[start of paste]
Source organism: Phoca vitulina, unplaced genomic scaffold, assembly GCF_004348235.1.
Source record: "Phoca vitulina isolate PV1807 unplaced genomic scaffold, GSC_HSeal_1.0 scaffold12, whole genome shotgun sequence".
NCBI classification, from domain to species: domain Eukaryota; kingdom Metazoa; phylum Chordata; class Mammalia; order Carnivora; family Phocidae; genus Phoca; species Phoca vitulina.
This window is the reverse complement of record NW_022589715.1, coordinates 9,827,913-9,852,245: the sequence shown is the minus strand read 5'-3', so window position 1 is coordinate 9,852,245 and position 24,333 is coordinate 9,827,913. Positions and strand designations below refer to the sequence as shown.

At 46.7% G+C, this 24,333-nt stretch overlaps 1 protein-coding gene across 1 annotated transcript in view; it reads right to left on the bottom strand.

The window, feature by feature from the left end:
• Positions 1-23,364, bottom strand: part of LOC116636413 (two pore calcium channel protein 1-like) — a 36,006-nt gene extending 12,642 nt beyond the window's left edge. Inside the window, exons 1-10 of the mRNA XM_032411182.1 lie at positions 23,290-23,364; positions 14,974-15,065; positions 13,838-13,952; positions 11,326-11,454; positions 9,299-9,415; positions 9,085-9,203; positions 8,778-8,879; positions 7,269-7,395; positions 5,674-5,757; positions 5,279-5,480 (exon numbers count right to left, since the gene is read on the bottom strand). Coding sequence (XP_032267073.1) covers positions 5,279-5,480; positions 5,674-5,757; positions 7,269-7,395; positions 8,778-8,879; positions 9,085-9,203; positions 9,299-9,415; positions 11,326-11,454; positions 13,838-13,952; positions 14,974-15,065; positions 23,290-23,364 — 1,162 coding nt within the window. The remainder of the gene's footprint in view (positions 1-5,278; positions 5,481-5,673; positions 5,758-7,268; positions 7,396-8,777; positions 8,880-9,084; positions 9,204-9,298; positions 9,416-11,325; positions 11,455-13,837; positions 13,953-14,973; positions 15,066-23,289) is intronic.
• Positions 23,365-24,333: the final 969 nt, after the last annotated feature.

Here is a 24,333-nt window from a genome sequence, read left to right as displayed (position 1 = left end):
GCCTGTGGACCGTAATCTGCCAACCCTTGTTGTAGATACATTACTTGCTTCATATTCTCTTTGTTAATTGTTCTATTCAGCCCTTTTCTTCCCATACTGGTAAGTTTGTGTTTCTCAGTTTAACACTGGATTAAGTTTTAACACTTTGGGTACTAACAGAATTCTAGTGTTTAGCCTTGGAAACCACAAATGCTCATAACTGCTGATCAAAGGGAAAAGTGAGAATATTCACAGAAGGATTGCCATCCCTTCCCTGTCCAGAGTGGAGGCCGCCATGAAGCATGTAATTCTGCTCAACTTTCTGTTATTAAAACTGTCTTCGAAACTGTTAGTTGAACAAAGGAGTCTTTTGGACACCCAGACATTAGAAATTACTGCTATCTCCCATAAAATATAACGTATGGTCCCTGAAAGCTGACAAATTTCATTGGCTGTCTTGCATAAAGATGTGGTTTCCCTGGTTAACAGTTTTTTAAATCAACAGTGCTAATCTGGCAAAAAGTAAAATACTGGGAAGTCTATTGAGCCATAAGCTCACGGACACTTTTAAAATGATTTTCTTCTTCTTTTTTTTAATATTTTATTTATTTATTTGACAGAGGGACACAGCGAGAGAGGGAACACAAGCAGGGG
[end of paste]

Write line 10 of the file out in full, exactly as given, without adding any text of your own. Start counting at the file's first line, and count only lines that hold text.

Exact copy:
GCCTGTGGACCGTAATCTGCCAACCCTTGTTGTAGATACATTACTTGCTTCATATTCTCTTTGTTAATTGTTCTATTCAGCCCTTTTCTTCCCATACTGGTAAGTTTGTGTTTCTCAGTTTAACACTGGATTAAGTTTTAACACTTTGGGTACTAACAGAATTCTAGTGTTTAGCCTTGGAAACCACAAATGCTCATAACTGCTGATCAAAGGGAAAAGTGAGAATATTCACAGAAGGATTGCCATCCCTTCCCTGTCCAGAGTGGAGGCCGCCATGAAGCATGTAATTCTGCTCAACTTTCTGTTATTAAAACTGTCTTCGAAACTGTTAGTTGAACAAAGGAGTCTTTTGGACACCCAGACATTAGAAATTACTGCTATCTCCCATAAAATATAACGTATGGTCCCTGAAAGCTGACAAATTTCATTGGCTGTCTTGCATAAAGATGTGGTTTCCCTGGTTAACAGTTTTTTAAATCAACAGTGCTAATCTGGCAAAAAGTAAAATACTGGGAAGTCTATTGAGCCATAAGCTCACGGACACTTTTAAAATGATTTTCTTCTTCTTTTTTTTAATATTTTATTTATTTATTTGACAGAGGGACACAGCGAGAGAGGGAACACAAGCAGGGG